Wouldn't help at all. The approach was good - for the Server chips! An 8-core Ryzen actually ain't much smaller than a native intel 8-core chip, and the difference in size mainly comes from the Intel 8-cores having much more L3 cache ( Core i7 5960X/i7 6900K have 20MB, 7820X clocks in at 11MB, compared to the 8MB of Ryzen) since they derive from. In Servers, where Intel comes with a 28-core behemoth, having 4x8 cores instead is a massive manufacturing advantage, but in the sizes of desktop/console chips, this doesn't make a difference at all. I mean, AMD could come theoretically come with 4 dualcores with each having 512kB L2 and 2MB L3 cache, but I very much doubt they will. Because it wouldn't help at all in production, what is won in such small scale chips is lost again by the redundancies that need to be build into each chip (which makes a 4x2 cores bigger than a native 8-core)
You are mistaken. It would help.
You need to remember that wafers have a % of defects, the more % of space a chip takes up on the wafer the greater the chance it's going to have a fault, which decreases yields and thus increases costs.
Now companies tend to get around this to a degree by building chips to be larger than they need to be. For example, Sony actually has more CU's in the Playstation 4, but because such a high number of chips had defects, Sony disabled a chunk of the chip to increase yields.
Now the reason why AMD didn't take a similar approach for chips with 8~ cores and under is simple. The chips were already relatively small and had good yields, thus it was mostly unnecessary. - Plus they were die harvesting parts for chips with smaller core counts.
But that can only take you so far.
If you were to start making a monolithic next-gen SoC with an 8-core Ryzen complex, with a beefier memory controller and a big array of CU's for the GPU, then you start running into the same issue as thread-ripper, the chip is going to be stupidly massive, you are only going to get a few chips per wafer, costs will sky rocket.
Don't worry, I took it into account. That's where I said that the advantages are being eaten up by it's disadvantages. Because at such a small scale (in square mm), there's not much to win by splitting the chip up. The only thing I could see coming (and actually expect) would be that it won't be an APU, but not due to size, but for cooling reasons.
The Jaguar cores don't consume much power, but Ryzen, as efficient as it is, will consume more than the Jaguar cores unless clock speed would be very low. Add to this that the GPU part will probably also consume around 150-200W (more than that is very hard to cool in a small case like a console and liable for breakdowns, RRoD anyone?) and it would result into a monstrous APU that would be very hard to keep cool, especially when the weather is hot.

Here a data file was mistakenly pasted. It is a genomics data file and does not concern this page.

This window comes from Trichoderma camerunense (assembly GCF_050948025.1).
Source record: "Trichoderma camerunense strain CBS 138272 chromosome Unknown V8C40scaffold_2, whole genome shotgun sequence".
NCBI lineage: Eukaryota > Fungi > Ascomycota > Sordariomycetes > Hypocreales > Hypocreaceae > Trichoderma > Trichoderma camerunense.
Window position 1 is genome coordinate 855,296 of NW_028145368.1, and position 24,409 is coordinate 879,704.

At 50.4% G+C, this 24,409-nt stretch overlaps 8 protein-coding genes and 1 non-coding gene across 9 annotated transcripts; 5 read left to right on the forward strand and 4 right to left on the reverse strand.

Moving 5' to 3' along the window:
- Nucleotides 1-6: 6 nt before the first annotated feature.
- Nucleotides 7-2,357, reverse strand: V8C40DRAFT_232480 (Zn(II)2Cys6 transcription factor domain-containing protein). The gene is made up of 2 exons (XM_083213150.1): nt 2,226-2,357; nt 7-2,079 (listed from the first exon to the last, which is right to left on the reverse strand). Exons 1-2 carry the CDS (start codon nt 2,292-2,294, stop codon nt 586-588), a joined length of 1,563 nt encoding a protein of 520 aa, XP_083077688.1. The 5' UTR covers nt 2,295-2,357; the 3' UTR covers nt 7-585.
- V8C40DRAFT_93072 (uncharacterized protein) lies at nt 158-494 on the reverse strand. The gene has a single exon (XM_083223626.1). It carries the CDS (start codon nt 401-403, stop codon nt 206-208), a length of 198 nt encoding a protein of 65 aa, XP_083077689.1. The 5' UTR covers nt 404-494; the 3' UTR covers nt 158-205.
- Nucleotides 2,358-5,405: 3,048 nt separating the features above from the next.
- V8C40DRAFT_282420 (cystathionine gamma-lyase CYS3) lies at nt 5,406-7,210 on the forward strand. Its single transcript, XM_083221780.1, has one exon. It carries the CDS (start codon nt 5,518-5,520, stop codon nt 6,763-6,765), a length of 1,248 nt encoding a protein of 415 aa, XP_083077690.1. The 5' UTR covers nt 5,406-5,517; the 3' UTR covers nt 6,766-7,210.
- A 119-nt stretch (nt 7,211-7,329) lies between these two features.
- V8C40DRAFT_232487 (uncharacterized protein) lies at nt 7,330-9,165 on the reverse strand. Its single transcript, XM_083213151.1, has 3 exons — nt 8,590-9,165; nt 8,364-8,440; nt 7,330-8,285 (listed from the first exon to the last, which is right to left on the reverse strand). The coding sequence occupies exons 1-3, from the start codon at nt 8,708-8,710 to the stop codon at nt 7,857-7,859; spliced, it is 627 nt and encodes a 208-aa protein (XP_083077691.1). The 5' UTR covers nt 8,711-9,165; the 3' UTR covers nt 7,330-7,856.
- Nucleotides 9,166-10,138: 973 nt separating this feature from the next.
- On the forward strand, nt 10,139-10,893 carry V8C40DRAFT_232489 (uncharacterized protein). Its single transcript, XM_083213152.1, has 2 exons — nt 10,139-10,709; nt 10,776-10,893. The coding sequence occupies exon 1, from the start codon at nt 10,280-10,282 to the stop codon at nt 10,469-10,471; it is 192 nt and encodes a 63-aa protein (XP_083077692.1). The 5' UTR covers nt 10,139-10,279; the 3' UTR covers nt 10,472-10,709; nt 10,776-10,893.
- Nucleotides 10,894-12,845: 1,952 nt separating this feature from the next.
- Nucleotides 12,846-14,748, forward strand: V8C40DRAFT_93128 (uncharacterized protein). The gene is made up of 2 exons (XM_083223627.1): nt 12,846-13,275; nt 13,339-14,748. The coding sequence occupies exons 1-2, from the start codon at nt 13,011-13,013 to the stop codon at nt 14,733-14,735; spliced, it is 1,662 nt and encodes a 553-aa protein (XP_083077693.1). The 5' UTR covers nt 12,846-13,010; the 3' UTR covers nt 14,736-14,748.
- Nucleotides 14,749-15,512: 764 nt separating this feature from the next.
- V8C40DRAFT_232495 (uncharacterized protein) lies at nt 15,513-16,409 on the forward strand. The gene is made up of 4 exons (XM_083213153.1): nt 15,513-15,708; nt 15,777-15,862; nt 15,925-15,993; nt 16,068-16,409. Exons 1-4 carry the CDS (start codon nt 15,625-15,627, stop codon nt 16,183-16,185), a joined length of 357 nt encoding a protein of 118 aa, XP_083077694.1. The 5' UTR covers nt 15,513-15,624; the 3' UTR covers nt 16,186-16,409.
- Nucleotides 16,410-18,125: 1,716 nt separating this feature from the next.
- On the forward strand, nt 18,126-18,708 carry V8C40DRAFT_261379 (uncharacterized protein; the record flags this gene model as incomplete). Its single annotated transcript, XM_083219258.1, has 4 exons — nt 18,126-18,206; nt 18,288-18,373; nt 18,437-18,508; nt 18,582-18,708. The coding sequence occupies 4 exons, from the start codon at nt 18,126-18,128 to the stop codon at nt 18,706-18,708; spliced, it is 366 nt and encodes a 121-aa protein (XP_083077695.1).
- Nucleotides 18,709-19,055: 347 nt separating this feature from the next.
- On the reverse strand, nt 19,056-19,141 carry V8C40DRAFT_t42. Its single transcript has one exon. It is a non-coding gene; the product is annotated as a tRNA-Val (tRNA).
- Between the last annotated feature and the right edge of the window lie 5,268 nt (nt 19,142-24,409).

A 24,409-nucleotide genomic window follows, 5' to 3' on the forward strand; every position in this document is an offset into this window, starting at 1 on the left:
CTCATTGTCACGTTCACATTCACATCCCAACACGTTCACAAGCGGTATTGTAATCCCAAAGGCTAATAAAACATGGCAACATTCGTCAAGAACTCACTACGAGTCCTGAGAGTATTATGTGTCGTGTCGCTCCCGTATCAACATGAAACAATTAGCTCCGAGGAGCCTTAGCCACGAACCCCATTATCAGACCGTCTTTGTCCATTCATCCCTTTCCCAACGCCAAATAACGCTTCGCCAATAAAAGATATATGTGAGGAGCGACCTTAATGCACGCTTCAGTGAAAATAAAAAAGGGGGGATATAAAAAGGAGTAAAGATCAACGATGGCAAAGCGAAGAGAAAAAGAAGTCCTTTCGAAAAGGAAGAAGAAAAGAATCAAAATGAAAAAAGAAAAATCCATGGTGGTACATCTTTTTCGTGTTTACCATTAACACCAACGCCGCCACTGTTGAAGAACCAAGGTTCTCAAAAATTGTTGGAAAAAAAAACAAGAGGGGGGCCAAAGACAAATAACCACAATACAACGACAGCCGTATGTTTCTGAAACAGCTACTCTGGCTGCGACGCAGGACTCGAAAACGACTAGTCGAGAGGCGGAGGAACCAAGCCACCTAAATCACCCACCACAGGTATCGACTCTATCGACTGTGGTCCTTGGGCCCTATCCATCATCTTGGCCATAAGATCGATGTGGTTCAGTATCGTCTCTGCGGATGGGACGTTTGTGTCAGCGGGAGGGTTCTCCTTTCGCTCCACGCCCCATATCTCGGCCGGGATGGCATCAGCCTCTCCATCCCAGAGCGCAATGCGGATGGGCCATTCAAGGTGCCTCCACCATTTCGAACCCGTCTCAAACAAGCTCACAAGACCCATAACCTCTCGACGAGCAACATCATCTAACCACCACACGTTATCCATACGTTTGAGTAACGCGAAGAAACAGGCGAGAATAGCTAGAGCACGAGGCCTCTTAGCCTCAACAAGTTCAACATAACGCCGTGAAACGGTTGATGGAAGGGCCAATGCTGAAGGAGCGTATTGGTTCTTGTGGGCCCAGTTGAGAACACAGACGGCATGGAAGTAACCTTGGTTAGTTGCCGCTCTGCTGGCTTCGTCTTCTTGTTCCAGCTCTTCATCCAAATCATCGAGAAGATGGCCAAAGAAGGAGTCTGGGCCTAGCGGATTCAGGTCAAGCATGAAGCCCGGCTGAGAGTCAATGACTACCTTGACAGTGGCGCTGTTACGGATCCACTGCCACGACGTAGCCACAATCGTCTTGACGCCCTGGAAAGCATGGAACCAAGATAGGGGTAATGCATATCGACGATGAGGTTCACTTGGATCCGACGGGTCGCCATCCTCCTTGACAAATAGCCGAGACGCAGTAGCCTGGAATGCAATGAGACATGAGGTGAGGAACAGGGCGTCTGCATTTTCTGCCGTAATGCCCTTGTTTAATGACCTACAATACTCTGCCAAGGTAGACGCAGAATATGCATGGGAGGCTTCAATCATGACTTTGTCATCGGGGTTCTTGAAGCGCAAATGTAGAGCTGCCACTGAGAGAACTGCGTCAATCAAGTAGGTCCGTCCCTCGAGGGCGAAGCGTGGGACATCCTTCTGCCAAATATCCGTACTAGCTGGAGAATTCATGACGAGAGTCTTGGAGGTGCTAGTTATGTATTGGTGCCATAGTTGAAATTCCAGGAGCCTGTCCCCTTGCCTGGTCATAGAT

Fabs switched because DRAM was too long too cheap and drove the manufacturers to either change production or face bankruptcy. Some where big enough to do both, and those where who stayed. At the time where they did the switch, NAND Flash was still very new and expensive, so for those who couldn't live from their DRAMs anymore it was a pretty easy way out as they didn't need to change much in terms of machinery. When the market then exploded, there where simply not enough manufacturers left in that domain, and having the biggest DRAM fab in south east asia being totally flooded (as in submerged under several meters of rainwater) when the demand started to rise again didn't help matters, either. There is no artificial demand inflation, just the fact that demand was much lower a couple of years ago - too low to feed all the producers at the time.
If NAND really will get oversupplied, then we will have a reversal of the situation pre-2015, where DRAM was oversupplied and NAND in short supply. This might incite the same movement like it did back then, just from NAND to DRAM this time around.
I have to disagree.
Hence the DRAM price fixing debacle.
Right now manufacturers are playing the supply game, switching between NAND and DRAM to maximize profits.
They also try to ramp up production of a certain technology when something like the next iPhone/Samsung drops, which has a flow on effect to other markets.
You are aware that that happened over 15 years ago?
When the prices where so low in the early 2010s, it was almost impossible for those companies to survive, the market was oversaturated. Let's look at the list of manufacturers that got into the DRAM price fixing and what they are doing now, shall we? Infineon? Left the market entirely and produces mainly microcontrollers and power controller chips nowadays. Elpida? Went bankrupt in 2012 because they where solely producing DRAM chips and those had almost no margins back then. Aquired by Micron, the next one on our list. Makes DRAM, NAND and NOR Flash Memory. This broad listing is why they survived. Most of their production is still DRAM, and their most modern Fabs exclusively produce DRAM. Hynix? Got auctioned for 3 Billions in 2010 and saved when SK Group bought a large part of the company, hence why it's called SK Hynix now. The other ones who still do DRAM today are Samsung and Toshiba, to big Corporations, and Sandisk, who survived mainly because of HDD market.
tl;dr: DRAM wasn't enough to survive during the 2009-2015 era where prices were so low that they didn't have much margin anymore.
However checking the Semiconductor Fab lists of some companies, it doesn't seem like the production is going to be expanded, SK Hynix is building 3 Fabs, but all for NAND Flash. TSMC is building 3 new Fabs, but I have no idea what will be produced there in the end, it could be anything with them. Samsung at least is building a Fab for both DRAM and VNAND. So it's quite possible they are not willing to let the prices drop again.